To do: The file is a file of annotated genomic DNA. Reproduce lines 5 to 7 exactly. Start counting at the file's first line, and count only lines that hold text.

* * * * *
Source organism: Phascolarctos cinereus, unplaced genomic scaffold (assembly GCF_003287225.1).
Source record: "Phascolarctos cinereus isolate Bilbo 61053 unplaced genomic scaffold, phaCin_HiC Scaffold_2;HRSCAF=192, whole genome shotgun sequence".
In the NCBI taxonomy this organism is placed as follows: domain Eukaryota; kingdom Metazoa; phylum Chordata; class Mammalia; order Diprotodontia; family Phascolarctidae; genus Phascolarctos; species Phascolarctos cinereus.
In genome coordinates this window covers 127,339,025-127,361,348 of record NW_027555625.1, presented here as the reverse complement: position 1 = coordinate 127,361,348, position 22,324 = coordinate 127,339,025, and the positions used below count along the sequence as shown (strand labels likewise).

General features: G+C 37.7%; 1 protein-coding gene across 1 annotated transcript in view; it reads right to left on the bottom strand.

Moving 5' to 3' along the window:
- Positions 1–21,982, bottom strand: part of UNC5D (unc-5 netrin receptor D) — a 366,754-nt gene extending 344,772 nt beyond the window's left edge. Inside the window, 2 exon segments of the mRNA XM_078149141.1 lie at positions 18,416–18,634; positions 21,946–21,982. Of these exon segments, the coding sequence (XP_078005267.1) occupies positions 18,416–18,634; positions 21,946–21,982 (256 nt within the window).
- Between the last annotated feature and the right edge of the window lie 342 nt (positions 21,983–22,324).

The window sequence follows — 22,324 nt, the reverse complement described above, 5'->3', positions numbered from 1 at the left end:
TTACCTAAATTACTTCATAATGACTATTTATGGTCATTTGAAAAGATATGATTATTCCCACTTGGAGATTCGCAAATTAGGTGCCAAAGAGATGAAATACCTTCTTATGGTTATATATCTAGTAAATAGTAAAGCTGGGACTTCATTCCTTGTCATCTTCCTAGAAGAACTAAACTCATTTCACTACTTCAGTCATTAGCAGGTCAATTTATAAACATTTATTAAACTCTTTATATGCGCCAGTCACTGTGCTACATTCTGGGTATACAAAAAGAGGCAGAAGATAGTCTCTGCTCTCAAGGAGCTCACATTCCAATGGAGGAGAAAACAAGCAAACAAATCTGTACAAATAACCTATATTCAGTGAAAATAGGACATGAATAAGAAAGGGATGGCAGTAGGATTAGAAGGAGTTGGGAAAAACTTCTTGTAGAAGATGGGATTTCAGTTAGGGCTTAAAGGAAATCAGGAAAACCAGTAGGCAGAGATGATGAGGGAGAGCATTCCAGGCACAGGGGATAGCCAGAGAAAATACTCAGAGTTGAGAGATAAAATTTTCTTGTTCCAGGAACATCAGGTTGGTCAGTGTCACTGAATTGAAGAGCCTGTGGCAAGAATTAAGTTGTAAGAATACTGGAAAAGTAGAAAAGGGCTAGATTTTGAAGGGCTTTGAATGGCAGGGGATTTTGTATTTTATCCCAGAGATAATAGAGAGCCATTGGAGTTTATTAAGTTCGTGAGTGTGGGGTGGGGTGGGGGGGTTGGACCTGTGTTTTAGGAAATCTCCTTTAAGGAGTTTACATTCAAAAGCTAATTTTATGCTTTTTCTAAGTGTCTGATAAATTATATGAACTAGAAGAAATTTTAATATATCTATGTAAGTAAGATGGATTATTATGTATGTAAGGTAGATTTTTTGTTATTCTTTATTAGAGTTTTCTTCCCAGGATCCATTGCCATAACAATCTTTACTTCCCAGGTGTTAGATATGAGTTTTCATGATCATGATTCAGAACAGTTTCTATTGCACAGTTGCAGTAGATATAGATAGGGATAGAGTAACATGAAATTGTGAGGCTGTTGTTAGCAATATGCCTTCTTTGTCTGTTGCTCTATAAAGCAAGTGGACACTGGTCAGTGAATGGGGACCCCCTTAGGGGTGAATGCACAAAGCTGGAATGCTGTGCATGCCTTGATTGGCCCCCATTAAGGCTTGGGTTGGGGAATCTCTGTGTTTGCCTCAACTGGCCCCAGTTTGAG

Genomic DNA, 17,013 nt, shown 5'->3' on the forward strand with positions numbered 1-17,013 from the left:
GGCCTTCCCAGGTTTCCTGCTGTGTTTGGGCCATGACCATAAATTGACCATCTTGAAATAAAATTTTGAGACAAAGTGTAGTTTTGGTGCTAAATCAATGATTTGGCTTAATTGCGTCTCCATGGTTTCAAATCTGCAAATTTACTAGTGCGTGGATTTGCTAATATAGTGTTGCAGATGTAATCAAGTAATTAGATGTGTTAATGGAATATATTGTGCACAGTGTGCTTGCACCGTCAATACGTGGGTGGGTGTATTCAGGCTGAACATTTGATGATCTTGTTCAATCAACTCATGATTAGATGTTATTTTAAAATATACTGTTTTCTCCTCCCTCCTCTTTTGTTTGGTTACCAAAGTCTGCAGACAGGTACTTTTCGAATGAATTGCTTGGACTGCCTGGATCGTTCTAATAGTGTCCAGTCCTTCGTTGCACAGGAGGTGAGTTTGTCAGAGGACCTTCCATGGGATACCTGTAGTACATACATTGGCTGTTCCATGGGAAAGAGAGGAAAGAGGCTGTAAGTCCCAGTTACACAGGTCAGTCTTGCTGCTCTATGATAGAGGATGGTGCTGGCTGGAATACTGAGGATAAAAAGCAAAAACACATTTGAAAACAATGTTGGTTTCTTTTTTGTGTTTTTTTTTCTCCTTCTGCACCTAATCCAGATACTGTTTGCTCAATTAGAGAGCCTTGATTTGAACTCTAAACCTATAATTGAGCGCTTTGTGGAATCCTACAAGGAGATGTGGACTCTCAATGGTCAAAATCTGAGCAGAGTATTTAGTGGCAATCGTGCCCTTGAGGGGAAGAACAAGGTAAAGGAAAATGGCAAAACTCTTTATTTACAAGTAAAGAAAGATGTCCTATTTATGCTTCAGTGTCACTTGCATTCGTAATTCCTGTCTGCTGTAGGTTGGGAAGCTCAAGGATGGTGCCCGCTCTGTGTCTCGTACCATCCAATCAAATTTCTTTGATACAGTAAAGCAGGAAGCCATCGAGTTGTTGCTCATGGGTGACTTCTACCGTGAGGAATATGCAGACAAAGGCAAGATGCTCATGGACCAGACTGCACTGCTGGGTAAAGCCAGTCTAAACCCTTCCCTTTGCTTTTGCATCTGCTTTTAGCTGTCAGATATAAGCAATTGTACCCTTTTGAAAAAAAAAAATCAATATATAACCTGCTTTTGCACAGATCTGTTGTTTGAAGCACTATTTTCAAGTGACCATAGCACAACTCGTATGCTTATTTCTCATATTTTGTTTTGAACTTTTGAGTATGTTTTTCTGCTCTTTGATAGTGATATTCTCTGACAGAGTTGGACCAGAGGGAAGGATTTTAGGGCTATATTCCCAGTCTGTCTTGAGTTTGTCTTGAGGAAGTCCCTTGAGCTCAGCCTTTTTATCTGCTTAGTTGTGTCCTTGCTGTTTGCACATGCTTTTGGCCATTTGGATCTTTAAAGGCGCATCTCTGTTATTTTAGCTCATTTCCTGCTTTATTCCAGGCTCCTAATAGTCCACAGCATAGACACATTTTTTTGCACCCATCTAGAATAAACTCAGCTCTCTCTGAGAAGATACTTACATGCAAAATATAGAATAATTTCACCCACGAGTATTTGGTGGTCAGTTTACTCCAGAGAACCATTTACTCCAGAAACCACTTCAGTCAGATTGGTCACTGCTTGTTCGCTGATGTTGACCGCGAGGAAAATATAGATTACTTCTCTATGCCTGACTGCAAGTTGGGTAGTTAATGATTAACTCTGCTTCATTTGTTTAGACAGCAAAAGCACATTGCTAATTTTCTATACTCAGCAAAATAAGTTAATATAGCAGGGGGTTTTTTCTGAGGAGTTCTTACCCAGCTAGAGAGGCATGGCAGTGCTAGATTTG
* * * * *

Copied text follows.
General features: G+C 37.7%; 1 protein-coding gene across 1 annotated transcript in view; it reads right to left on the bottom strand.

Moving 5' to 3' along the window:
- Positions 1–21,982, bottom strand: part of UNC5D (unc-5 netrin receptor D) — a 366,754-nt gene extending 344,772 nt beyond the window's left edge. Inside the window, 2 exon segments of the mRNA XM_078149141.1 lie at positions 18,416–18,634; positions 21,946–21,982. Of these exon segments, the coding sequence (XP_078005267.1) occupies positions 18,416–18,634; positions 21,946–21,982 (256 nt within the window).